For a successful business environment it is essential to have the knowledge of regulatory and legal factors of a country. India has observed successful tax reforms such as the value added tax (VAT) (County analysis report India 2009). According to the report India has a sound legal framework for businesses which has brought about growth in India although there is a problem of implementing these laws which needs to be worked on. Corporate governance has been a key issue in most emerging markets, although India has very good corporate governance laws but there are problems of effectively implementing these laws into the system. This problem has been driven by lack of commitment by the management for transparency in business operations and also abiding by the legal framework that has been generated by government.


ENVIRONMENTAL FACTORS

INDUSTRY ANALYSIS

Looking at the competitiveness of the consumer electronic industry, in doing business this means gaining competitive advantage (Johnson, Scholes and Whithington 2005). There are a lot of factors that can affect the competitiveness in an industry and the Porters five forces analysis will help to access the profit potentials in an industry. The porter's five forces include level of rivalry, threat of substitute, threat of entry, buyers bargaining power and suppliers bargaining power.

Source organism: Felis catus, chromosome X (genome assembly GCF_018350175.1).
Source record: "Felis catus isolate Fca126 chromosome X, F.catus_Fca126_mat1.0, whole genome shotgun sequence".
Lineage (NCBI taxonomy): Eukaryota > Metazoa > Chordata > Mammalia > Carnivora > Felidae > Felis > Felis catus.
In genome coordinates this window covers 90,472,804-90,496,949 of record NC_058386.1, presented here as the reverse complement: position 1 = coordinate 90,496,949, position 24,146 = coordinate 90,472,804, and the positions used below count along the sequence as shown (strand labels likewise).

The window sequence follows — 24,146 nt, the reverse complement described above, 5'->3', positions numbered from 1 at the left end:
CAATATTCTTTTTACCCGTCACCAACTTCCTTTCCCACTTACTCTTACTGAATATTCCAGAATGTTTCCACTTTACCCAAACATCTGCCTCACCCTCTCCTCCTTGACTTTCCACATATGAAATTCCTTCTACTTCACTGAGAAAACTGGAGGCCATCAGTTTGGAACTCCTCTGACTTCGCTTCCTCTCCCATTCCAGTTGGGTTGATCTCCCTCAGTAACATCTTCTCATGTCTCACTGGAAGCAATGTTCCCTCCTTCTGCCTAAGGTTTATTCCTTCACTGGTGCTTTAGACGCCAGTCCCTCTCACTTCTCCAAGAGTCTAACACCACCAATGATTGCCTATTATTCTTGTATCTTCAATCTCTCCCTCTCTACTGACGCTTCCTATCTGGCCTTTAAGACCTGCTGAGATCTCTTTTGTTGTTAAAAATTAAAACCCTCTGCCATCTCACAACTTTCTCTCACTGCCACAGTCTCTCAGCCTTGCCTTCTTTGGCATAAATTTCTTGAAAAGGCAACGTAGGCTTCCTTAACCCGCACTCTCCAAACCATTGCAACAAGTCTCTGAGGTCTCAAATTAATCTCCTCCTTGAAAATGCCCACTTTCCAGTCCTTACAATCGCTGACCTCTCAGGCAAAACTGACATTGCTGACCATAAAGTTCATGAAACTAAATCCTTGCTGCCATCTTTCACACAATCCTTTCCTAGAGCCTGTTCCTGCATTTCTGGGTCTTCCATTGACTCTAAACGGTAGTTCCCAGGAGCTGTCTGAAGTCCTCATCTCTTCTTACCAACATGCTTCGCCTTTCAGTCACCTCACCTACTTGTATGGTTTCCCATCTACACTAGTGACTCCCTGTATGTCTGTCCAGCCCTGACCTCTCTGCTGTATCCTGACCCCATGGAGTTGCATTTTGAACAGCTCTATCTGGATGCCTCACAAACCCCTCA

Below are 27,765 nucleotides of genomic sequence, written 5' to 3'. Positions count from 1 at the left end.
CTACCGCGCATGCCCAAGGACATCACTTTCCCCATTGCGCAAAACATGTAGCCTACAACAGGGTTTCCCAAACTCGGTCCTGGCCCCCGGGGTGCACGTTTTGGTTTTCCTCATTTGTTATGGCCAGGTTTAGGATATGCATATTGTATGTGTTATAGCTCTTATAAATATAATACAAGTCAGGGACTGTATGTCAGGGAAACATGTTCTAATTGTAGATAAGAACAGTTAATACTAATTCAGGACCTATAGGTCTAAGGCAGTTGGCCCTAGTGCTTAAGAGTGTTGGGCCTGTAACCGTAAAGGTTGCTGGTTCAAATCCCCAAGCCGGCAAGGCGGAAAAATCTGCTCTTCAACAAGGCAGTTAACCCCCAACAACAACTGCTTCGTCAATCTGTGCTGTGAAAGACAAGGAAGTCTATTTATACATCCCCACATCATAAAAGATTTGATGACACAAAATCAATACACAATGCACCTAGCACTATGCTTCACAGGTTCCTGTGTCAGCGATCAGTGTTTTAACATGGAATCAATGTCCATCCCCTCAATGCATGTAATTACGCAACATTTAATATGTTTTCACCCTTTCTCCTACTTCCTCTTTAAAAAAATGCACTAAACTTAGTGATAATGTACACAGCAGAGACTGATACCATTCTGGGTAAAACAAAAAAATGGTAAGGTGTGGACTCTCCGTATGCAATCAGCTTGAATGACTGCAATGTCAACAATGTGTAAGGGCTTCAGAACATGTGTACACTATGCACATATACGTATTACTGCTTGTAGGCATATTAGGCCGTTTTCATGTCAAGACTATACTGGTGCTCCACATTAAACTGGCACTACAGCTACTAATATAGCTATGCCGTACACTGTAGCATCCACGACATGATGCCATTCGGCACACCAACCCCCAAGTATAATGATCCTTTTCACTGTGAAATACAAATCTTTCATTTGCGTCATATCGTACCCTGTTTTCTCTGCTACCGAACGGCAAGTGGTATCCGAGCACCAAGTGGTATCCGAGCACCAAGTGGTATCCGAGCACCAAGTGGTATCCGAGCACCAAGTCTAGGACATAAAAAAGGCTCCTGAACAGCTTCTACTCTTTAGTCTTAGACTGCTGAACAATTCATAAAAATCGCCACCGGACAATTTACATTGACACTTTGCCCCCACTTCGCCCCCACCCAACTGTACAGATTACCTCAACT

RIVALRY

In the Indian consumer electronic industry there is a lot of competition (Consumer electronics in India, 2009). The market is strongly dominated by larger players and also the size of these players in the market. Some cost may be required when seeking for specialised logistics network and staffs, these costs need to be recovered and this may create exit barriers and make rivalry more intense. There is high competition when it comes to branding strengths and the ability of players to differentiate their products and this requires a lot of R&D. an increase in competition has also resulted in price wars (Indian markets 2010). Although due to the growth in this industry there is still a light at the end of the tunnel for potential entrants. Therefore the there is competition but its not too high.

THREATS OF ENTRY

Due to the level of competition in the consumer electronic industry, potential entrants will be tempted as there is an increasing growth in figures and also there is still some room for growth without getting into the way of other players that are established in the market (Consumer electronic industry India 2009). Initial capital outlay is required when setting up a production plant. The Indian consumer electronics industry has a lot of strong brands of which end users are familiar with. Although, there are similarities in these products and also intellectual property in some cases are used by players that are well established.